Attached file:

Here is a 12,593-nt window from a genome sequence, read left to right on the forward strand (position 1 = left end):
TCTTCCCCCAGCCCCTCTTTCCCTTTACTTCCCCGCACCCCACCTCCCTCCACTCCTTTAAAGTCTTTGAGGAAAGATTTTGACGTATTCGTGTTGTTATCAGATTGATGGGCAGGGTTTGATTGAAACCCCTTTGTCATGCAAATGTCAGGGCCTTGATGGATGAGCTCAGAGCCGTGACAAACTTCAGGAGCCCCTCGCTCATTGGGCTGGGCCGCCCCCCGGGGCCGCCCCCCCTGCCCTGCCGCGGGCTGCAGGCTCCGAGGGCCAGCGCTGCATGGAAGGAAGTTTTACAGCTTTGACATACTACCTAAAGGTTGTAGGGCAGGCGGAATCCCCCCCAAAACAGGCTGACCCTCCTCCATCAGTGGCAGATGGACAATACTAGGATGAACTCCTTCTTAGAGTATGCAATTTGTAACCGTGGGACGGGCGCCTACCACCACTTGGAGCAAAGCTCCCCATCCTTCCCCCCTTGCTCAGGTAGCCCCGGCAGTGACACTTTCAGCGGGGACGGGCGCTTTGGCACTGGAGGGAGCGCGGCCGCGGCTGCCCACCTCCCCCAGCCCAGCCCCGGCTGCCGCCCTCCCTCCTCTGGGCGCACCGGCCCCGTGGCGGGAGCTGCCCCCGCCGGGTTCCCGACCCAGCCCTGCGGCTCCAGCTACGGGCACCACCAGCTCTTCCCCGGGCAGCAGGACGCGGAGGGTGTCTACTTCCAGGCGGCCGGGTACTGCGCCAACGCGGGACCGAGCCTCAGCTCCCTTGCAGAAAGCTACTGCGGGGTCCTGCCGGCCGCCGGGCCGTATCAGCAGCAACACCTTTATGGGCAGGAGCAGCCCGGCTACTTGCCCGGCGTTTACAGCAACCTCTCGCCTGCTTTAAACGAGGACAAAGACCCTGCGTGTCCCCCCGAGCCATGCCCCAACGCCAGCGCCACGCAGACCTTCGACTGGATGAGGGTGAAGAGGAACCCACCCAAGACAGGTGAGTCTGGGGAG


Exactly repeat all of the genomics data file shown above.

Here is a 12,593-nt window from a genome sequence, read left to right on the forward strand (position 1 = left end):
TCTTCCCCCAGCCCCTCTTTCCCTTTACTTCCCCGCACCCCACCTCCCTCCACTCCTTTAAAGTCTTTGAGGAAAGATTTTGACGTATTCGTGTTGTTATCAGATTGATGGGCAGGGTTTGATTGAAACCCCTTTGTCATGCAAATGTCAGGGCCTTGATGGATGAGCTCAGAGCCGTGACAAACTTCAGGAGCCCCTCGCTCATTGGGCTGGGCCGCCCCCCGGGGCCGCCCCCCCTGCCCTGCCGCGGGCTGCAGGCTCCGAGGGCCAGCGCTGCATGGAAGGAAGTTTTACAGCTTTGACATACTACCTAAAGGTTGTAGGGCAGGCGGAATCCCCCCCAAAACAGGCTGACCCTCCTCCATCAGTGGCAGATGGACAATACTAGGATGAACTCCTTCTTAGAGTATGCAATTTGTAACCGTGGGACGGGCGCCTACCACCACTTGGAGCAAAGCTCCCCATCCTTCCCCCCTTGCTCAGGTAGCCCCGGCAGTGACACTTTCAGCGGGGACGGGCGCTTTGGCACTGGAGGGAGCGCGGCCGCGGCTGCCCACCTCCCCCAGCCCAGCCCCGGCTGCCGCCCTCCCTCCTCTGGGCGCACCGGCCCCGTGGCGGGAGCTGCCCCCGCCGGGTTCCCGACCCAGCCCTGCGGCTCCAGCTACGGGCACCACCAGCTCTTCCCCGGGCAGCAGGACGCGGAGGGTGTCTACTTCCAGGCGGCCGGGTACTGCGCCAACGCGGGACCGAGCCTCAGCTCCCTTGCAGAAAGCTACTGCGGGGTCCTGCCGGCCGCCGGGCCGTATCAGCAGCAACACCTTTATGGGCAGGAGCAGCCCGGCTACTTGCCCGGCGTTTACAGCAACCTCTCGCCTGCTTTAAACGAGGACAAAGACCCTGCGTGTCCCCCCGAGCCATGCCCCAACGCCAGCGCCACGCAGACCTTCGACTGGATGAGGGTGAAGAGGAACCCACCCAAGACAGGTGAGTCTGGGGAG